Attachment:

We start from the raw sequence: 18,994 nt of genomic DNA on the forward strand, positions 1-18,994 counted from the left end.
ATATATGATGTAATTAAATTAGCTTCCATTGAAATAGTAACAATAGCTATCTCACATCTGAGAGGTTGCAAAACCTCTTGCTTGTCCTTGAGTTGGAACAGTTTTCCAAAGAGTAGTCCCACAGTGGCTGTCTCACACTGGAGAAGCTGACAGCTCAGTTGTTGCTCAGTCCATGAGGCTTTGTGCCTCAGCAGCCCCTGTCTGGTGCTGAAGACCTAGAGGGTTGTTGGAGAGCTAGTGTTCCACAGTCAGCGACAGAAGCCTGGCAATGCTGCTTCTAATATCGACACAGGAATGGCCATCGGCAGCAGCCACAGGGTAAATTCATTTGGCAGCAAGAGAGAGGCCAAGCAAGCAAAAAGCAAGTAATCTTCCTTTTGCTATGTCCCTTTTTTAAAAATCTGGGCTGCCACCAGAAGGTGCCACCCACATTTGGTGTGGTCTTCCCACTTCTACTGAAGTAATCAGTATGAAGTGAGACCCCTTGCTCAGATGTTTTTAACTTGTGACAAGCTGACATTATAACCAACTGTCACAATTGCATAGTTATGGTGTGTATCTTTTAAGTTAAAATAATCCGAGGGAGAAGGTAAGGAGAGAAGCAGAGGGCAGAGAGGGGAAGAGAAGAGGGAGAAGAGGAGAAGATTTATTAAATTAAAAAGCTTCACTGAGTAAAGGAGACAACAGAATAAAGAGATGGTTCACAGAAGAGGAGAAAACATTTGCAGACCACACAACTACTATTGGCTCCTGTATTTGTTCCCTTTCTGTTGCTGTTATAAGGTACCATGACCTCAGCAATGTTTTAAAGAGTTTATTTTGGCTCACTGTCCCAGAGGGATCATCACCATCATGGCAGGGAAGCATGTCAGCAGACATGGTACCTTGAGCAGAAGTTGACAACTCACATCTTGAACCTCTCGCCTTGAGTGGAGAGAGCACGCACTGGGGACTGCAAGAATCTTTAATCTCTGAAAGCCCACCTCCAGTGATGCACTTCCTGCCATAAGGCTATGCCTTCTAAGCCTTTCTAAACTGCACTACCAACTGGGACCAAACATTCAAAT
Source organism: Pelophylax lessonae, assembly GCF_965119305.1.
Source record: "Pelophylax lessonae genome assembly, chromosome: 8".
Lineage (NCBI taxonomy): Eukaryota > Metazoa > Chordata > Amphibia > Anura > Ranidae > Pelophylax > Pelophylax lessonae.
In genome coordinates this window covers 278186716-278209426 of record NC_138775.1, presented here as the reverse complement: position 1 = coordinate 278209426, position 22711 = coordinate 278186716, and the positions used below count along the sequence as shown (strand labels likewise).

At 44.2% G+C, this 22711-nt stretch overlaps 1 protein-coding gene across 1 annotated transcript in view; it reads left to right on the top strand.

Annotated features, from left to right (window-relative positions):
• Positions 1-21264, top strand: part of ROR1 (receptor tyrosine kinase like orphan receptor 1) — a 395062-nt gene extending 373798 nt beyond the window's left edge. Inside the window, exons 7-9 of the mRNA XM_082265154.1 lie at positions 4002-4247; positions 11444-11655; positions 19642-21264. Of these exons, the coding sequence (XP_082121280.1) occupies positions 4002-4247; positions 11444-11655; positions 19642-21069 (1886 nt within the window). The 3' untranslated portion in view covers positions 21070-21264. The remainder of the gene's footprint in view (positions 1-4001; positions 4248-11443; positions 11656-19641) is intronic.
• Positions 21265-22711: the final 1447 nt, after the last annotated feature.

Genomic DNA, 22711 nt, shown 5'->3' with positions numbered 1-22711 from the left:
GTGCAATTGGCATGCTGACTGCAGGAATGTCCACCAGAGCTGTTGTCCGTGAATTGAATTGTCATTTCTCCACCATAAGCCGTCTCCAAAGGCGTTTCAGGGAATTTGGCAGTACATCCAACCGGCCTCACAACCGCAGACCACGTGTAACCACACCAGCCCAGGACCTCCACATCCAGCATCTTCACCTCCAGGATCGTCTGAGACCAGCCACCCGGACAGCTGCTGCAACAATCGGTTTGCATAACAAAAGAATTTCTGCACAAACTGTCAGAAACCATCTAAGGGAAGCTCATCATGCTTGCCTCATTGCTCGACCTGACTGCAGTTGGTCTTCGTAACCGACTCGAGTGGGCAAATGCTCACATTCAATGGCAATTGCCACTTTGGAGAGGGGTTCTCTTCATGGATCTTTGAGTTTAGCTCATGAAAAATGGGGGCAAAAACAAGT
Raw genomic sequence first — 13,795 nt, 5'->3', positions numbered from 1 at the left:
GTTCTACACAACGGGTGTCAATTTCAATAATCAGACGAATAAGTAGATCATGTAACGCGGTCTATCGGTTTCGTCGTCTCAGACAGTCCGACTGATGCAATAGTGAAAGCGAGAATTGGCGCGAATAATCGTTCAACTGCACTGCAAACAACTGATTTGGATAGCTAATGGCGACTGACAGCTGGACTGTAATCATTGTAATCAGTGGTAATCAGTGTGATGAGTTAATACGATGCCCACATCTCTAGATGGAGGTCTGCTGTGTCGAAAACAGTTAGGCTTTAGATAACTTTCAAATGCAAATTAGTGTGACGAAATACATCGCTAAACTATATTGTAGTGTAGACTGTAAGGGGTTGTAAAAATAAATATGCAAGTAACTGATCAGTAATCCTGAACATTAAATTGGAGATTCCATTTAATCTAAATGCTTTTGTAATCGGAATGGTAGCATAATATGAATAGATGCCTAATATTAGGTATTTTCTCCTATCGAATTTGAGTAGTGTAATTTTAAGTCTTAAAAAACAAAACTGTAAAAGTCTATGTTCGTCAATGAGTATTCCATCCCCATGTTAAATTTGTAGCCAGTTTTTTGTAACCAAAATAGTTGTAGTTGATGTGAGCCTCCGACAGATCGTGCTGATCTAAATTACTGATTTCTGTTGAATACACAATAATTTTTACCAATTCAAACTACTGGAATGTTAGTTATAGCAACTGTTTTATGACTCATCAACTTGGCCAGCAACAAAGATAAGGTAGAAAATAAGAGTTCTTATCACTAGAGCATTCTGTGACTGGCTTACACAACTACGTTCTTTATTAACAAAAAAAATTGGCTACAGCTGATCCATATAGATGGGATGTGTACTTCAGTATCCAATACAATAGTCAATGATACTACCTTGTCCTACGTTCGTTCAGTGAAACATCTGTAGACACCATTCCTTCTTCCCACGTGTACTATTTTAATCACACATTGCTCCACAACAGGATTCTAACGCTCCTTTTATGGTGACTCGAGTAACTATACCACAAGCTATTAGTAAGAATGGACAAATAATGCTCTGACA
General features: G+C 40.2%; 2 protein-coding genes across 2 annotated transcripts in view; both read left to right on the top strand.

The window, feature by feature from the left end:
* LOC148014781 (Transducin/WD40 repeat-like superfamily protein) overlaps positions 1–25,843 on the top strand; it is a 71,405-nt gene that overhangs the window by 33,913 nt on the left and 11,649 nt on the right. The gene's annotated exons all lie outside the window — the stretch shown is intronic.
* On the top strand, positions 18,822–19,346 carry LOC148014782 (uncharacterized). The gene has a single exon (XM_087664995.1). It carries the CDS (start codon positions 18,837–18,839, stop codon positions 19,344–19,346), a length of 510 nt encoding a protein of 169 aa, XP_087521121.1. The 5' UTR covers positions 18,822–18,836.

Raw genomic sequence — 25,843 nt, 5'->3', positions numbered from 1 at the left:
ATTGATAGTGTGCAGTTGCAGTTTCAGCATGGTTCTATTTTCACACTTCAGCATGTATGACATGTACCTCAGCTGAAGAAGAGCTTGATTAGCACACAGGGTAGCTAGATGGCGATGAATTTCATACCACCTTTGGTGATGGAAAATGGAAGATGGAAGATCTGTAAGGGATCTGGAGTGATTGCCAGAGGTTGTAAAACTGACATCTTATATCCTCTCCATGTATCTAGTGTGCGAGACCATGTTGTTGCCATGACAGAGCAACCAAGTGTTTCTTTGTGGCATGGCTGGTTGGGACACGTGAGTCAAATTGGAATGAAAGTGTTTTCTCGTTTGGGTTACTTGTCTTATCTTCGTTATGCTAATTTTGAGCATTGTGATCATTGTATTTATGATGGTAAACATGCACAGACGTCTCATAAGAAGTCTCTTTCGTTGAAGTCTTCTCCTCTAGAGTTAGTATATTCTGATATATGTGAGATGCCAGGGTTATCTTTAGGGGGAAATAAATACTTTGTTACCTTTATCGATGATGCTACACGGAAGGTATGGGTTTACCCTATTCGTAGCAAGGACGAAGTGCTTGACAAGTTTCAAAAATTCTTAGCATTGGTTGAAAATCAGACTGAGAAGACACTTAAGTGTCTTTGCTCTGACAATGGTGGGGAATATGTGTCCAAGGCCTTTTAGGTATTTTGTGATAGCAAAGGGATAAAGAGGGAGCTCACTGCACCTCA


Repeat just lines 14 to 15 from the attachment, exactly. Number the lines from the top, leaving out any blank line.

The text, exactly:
GTTCTACACAACGGGTGTCAATTTCAATAATCAGACGAATAAGTAGATCATGTAACGCGGTCTATCGGTTTCGTCGTCTCAGACAGTCCGACTGATGCAATAGTGAAAGCGAGAATTGGCGCGAATAATCGTTCAACTGCACTGCAAACAACTGATTTGGATAGCTAATGGCGACTGACAGCTGGACTGTAATCATTGTAATCAGTGGTAATCAGTGTGATGAGTTAATACGATGCCCACATCTCTAGATGGAGGTCTGCTGTGTCGAAAACAGTTAGGCTTTAGATAACTTTCAAATGCAAATTAGTGTGACGAAATACATCGCTAAACTATATTGTAGTGTAGACTGTAAGGGGTTGTAAAAATAAATATGCAAGTAACTGATCAGTAATCCTGAACATTAAATTGGAGATTCCATTTAATCTAAATGCTTTTGTAATCGGAATGGTAGCATAATATGAATAGATGCCTAATATTAGGTATTTTCTCCTATCGAATTTGAGTAGTGTAATTTTAAGTCTTAAAAAACAAAACTGTAAAAGTCTATGTTCGTCAATGAGTATTCCATCCCCATGTTAAATTTGTAGCCAGTTTTTTGTAACCAAAATAGTTGTAGTTGATGTGAGCCTCCGACAGATCGTGCTGATCTAAATTACTGATTTCTGTTGAATACACAATAATTTTTACCAATTCAAACTACTGGAATGTTAGTTATAGCAACTGTTTTATGACTCATCAACTTGGCCAGCAACAAAGATAAGGTAGAAAATAAGAGTTCTTATCACTAGAGCATTCTGTGACTGGCTTACACAACTACGTTCTTTATTAACAAAAAAAATTGGCTACAGCTGATCCATATAGATGGGATGTGTACTTCAGTATCCAATACAATAGTCAATGATACTACCTTGTCCTACGTTCGTTCAGTGAAACATCTGTAGACACCATTCCTTCTTCCCACGTGTACTATTTTAATCACACATTGCTCCACAACAGGATTCTAACGCTCCTTTTATGGTGACTCGAGTAACTATACCACAAGCTATTAGTAAGAATGGACAAATAATGCTCTGACA
General features: G+C 40.2%; 2 protein-coding genes across 2 annotated transcripts in view; both read left to right on the top strand.